Japan's New Arbitration Law: Domestication Reinforcing Internationalisation?

International Arbitration Law Review, Vol. 7, pp. 54-60, 2004

7 Pages Posted: 7 Nov 2005

See all articles by Luke R. Nottage

Luke R. Nottage

The University of Sydney Law School; The University of Sydney - Australian Network for Japanese Law

Abstract

More than some general cultural aversion, disinterest on the part of the government and an array of structural disincentives facing parties and arbitrators best explain the low uptake of arbitration services within Japan. The Arbitration Act of 2003 signals a shift, aimed primarily at expanding ADR for domestic users as part of Japan's wide-ranging reforms to civil justice initiated since 2001, but which may also reinforce slow but steady internationalisation of arbitration in Japan.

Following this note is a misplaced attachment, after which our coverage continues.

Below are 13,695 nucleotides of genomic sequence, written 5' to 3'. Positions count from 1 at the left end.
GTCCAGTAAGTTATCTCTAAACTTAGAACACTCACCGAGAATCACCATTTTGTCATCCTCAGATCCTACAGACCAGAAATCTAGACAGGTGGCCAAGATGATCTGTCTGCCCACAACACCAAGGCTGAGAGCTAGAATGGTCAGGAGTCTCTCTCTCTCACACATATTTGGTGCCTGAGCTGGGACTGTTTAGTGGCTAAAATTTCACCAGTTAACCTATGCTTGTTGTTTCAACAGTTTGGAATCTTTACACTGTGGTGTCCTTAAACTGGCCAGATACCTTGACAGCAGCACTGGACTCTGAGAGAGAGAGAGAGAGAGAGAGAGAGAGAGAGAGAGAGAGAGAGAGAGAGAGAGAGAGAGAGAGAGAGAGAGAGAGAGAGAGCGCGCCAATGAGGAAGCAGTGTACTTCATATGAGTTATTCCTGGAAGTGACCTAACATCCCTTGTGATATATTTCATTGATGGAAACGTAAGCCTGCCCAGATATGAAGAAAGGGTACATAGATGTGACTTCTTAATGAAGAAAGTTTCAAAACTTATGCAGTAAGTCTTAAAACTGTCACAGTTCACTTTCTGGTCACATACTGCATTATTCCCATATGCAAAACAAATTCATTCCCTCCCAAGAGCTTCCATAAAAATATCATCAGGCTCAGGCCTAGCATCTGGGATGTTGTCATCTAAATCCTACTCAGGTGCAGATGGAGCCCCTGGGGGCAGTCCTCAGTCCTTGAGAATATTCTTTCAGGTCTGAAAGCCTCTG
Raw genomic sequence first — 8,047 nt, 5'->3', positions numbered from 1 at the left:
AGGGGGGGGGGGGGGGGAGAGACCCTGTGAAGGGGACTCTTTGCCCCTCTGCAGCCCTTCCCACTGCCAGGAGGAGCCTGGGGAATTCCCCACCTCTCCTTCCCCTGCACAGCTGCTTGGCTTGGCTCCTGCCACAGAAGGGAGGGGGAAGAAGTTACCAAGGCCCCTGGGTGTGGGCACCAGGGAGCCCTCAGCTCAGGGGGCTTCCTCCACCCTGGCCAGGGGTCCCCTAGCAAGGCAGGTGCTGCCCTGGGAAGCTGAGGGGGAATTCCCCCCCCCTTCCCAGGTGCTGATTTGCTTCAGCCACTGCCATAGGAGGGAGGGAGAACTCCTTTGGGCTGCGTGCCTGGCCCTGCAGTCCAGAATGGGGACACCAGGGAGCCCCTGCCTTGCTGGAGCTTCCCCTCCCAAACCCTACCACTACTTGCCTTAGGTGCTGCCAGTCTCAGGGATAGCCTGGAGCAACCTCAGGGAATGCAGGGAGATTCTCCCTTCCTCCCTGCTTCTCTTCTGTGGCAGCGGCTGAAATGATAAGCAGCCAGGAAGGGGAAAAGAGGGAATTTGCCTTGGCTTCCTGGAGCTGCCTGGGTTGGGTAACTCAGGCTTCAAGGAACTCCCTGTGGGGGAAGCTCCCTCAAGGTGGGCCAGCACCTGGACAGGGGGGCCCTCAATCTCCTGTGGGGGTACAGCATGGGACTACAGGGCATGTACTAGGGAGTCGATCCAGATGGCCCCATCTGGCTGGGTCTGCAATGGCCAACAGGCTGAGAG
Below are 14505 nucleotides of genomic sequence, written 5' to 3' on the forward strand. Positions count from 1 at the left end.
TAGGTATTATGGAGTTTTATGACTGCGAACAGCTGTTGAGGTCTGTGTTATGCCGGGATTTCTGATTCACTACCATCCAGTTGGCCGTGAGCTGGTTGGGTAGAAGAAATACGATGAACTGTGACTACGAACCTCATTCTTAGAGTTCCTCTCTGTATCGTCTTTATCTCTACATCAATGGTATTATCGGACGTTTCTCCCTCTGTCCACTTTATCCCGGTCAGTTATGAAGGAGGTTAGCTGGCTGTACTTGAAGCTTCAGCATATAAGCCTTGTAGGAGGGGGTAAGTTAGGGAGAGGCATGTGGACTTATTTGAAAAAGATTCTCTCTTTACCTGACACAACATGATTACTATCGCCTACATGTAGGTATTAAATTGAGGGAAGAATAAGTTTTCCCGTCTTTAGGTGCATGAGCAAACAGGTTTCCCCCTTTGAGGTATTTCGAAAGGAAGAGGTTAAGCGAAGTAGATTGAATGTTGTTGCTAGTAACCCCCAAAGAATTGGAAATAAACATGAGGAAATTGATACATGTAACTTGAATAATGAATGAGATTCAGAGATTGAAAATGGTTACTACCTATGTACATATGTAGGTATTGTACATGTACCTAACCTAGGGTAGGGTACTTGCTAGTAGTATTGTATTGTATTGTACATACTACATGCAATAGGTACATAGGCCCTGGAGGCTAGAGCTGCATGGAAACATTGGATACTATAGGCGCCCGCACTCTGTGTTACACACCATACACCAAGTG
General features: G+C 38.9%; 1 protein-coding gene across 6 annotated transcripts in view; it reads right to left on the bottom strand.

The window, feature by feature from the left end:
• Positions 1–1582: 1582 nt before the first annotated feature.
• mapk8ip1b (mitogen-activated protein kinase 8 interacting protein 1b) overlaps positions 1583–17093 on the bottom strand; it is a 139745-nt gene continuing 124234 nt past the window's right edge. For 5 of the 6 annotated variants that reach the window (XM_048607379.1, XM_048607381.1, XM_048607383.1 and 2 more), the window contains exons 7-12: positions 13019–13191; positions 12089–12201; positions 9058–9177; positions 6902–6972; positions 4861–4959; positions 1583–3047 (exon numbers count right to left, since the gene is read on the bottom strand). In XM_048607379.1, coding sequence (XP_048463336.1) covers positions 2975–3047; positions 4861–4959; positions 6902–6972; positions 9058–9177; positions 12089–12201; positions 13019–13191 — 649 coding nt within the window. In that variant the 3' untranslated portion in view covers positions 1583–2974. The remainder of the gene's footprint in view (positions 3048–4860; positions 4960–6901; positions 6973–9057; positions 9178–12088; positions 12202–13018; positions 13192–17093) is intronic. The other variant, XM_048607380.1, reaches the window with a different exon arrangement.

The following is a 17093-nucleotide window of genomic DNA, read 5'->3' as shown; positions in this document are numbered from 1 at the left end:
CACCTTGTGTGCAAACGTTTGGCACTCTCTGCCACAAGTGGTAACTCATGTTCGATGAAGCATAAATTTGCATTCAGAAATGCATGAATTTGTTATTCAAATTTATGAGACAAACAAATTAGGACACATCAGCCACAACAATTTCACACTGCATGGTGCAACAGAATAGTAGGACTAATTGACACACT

Keywords: japan, arbitration, civil dispute resolution

JEL Classification: K41

Suggested Citation

Nottage, Luke R., Japan's New Arbitration Law: Domestication Reinforcing Internationalisation?. International Arbitration Law Review, Vol. 7, pp. 54-60, 2004. Available at SSRN: https://ssrn.com/abstract=838025

Luke R. Nottage (Contact Author)

The University of Sydney Law School ( email )

New Law Building, F10
The University of Sydney
Sydney, NSW 2006
Australia

The University of Sydney - Australian Network for Japanese Law

Room 640, Building F10, Eastern Avenue
Sydney, NSW 2006
Australia

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